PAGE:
The Internal Revenue Service has filed suit against former Rep. Edward A. Garmatz (D-Md.), claiming he owes federal income taxes on more than $11,000 given to him at a testimonial dinner after he decided to retire from Congress in 1972.

Most of the money was collected from influential members of the maritime industry before Garmatz, then head of the House Merchant Marine and Fisheries Committee, decided to step down.

Garmatz said he agreed in 1975, when his tax returns were being audited, to pay taxes on $3,000 in campaign contributions. But in his response to the IRS civil suit, which was filed in September, the former congressman contends that the remainder of the money he received at the dinner, $11,422, represented a gift and was therefore not taxable as income.

"I paid the income tax man (in 1975), and I thought he said everything was settled . . . They told me so," Garmatz said yesterday in a telephone interview from his office at the Maritime Institute of Technology and Graduate Studies, where he works as a consultant.

Garmatz refused to explain why he treated some of the funds collected at the dinner as taxable income while contending that the remainder was a nontaxable gift. He referred this and all other questions to his attorney. Arnold M. Weiner.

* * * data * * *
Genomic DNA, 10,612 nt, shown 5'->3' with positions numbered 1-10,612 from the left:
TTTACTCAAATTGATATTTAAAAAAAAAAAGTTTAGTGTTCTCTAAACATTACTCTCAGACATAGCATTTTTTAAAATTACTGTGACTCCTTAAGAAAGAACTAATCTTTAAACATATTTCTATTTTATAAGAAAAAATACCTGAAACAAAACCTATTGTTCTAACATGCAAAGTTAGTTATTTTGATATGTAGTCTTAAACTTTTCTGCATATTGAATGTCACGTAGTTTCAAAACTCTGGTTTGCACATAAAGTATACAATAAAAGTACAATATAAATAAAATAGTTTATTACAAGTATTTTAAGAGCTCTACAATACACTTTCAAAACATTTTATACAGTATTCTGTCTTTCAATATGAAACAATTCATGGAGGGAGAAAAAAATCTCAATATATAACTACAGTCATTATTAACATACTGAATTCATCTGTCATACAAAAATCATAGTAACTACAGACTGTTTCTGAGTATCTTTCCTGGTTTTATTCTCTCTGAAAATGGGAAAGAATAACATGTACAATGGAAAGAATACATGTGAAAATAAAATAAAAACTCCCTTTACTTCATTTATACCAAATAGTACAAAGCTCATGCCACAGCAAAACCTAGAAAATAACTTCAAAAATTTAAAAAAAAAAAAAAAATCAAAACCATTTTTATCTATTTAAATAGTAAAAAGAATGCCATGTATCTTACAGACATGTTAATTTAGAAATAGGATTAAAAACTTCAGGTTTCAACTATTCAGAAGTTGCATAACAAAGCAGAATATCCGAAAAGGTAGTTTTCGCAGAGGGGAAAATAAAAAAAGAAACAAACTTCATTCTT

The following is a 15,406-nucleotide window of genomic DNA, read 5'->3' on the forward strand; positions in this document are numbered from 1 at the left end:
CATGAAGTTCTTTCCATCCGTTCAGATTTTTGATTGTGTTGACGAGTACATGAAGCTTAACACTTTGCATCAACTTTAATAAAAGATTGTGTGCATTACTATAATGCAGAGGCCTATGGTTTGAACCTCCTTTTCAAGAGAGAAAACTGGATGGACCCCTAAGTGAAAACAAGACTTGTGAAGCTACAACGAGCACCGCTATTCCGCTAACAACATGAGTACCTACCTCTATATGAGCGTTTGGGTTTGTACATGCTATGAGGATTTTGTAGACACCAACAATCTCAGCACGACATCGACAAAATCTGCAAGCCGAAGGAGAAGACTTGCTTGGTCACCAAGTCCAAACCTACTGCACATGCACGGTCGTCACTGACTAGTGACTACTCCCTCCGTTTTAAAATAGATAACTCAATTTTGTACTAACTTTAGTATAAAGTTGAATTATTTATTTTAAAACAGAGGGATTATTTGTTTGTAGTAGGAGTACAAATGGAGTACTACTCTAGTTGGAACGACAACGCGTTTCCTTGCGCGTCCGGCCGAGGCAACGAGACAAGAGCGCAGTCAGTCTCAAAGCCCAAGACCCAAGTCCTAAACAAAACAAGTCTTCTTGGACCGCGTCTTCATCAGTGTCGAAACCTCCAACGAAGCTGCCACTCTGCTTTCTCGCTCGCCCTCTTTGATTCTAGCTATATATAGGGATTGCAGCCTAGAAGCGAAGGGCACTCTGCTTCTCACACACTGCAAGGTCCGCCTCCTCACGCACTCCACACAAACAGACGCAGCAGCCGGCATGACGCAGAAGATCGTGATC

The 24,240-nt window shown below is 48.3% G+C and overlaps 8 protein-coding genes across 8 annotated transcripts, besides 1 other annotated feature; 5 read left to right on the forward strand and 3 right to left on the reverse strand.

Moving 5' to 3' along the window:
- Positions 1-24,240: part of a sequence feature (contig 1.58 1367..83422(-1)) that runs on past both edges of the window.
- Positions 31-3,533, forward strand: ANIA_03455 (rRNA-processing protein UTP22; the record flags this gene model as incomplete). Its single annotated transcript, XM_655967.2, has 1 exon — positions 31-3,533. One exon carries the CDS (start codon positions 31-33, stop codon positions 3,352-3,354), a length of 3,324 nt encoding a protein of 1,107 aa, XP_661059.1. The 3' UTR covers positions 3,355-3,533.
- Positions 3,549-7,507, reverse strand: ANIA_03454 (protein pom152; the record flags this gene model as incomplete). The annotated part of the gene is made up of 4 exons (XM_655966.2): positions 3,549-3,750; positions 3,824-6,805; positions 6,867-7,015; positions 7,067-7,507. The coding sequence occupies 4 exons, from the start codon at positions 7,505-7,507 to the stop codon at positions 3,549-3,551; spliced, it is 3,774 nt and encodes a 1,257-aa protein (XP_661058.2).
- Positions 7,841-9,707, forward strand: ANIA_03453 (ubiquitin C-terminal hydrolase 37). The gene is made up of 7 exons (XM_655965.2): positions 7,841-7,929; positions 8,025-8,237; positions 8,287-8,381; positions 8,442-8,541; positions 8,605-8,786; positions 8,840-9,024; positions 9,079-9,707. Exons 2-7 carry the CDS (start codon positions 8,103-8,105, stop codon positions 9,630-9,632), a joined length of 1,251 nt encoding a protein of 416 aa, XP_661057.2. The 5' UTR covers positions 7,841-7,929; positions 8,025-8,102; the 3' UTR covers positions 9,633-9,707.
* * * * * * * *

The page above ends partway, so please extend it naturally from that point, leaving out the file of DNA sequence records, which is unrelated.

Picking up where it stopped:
In his reply to the IRS suit, Weiner contended that, after Garmatz decided to retire, his campaign committee called several of the contributors and asked what should be done with the money.

As a result of these conversations, the Garmatz for Congress Reception Committee decided to hold a dinner in the congressman's honor and give him a check for any money left over after the event was paid for, Weiner's reply said.

Weinder also represented Garmatz at the time the former congressman was indicted by a federal grand jury on charges of conspiring to take $15,000 in bribes from the officers of two East Coast shipping firms. That indictment was dismissed in January 1978 at the request of Deputy U.S. Attorney Russell T. Baker after prosecutors discovered that a key witness had lied.

Baker, who is now Baltimore's U.S. attorney, said yesterday that he was unfamiliar with the recent IRS action.

Herbert Seidman, who supervises the IRS attorneys handling the case, said he was not familiar with the earlier criminal action against Garmatz.

Another familiar with both cases said they were unrelated.

Garmatz, now 76, said yesterday that the new IRS contentions came as a surprise to him when he found out about them earlier this year.

In earlier tax cases involving political figures, courts have determined that campaign contributions converted to personnal use by candidates are taxable as income, according to an attorney familiar with the laws involved in the Garmatz case.

However, people who receive gifts normally are not required to pay taxes on them.

Since the money in dispute was turned over as a gift by the officials of his onetime campaign committee, Garmatz claims he shouldn't have to pay tax on it.

In its suit, the IRS is asking Garmatz to pay an additional $5,180 in taxes.